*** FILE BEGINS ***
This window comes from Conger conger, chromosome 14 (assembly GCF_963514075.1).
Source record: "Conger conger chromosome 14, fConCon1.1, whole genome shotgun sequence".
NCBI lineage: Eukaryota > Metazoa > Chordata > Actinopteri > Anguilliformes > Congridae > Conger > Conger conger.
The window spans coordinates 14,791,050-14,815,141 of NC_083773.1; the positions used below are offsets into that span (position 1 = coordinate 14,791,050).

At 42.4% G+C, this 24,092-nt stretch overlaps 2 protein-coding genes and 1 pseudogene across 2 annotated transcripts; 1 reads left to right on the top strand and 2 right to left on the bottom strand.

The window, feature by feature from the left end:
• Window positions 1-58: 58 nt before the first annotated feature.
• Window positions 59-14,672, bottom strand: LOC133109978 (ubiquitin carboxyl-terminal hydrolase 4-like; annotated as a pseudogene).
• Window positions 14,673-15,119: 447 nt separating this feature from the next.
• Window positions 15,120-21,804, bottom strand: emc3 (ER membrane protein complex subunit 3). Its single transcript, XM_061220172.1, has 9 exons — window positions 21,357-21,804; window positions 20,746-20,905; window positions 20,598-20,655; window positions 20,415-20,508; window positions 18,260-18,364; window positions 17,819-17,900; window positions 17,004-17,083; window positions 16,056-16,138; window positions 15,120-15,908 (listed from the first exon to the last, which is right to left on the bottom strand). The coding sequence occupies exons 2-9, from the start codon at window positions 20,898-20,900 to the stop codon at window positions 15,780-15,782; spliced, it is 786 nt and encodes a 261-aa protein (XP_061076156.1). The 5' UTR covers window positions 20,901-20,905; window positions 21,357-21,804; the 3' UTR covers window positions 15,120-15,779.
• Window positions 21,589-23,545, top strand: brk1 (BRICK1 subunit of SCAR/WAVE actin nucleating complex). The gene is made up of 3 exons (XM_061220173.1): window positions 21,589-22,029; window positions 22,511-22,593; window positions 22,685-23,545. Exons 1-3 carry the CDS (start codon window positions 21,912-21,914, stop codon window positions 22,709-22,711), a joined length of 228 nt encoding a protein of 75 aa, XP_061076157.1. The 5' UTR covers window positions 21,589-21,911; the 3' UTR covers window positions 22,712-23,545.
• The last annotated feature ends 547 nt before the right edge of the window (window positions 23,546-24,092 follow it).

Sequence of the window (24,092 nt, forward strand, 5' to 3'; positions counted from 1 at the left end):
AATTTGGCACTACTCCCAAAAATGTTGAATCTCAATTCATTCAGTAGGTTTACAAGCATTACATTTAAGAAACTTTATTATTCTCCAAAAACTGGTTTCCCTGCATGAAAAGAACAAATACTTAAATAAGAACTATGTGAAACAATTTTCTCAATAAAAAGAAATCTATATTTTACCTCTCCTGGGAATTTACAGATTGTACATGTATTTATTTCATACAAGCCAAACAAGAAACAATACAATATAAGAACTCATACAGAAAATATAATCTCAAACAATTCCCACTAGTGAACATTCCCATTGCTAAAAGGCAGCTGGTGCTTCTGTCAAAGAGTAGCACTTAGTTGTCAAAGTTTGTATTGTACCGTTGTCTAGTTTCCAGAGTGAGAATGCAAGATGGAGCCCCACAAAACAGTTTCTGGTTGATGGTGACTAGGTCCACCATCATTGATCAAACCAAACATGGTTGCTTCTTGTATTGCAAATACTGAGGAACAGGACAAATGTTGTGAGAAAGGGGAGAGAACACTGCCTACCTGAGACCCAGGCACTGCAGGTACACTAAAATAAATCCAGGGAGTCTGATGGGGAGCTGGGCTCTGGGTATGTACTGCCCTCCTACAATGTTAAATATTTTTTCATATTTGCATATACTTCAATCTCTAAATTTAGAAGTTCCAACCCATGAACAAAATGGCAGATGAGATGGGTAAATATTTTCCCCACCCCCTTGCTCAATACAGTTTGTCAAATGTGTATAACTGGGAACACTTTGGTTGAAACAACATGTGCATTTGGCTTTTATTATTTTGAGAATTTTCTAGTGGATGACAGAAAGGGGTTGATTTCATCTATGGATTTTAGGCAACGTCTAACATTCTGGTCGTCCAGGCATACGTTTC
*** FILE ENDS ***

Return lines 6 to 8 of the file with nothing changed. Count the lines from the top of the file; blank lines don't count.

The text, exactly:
The window, feature by feature from the left end:
• Window positions 1-58: 58 nt before the first annotated feature.
• Window positions 59-14,672, bottom strand: LOC133109978 (ubiquitin carboxyl-terminal hydrolase 4-like; annotated as a pseudogene).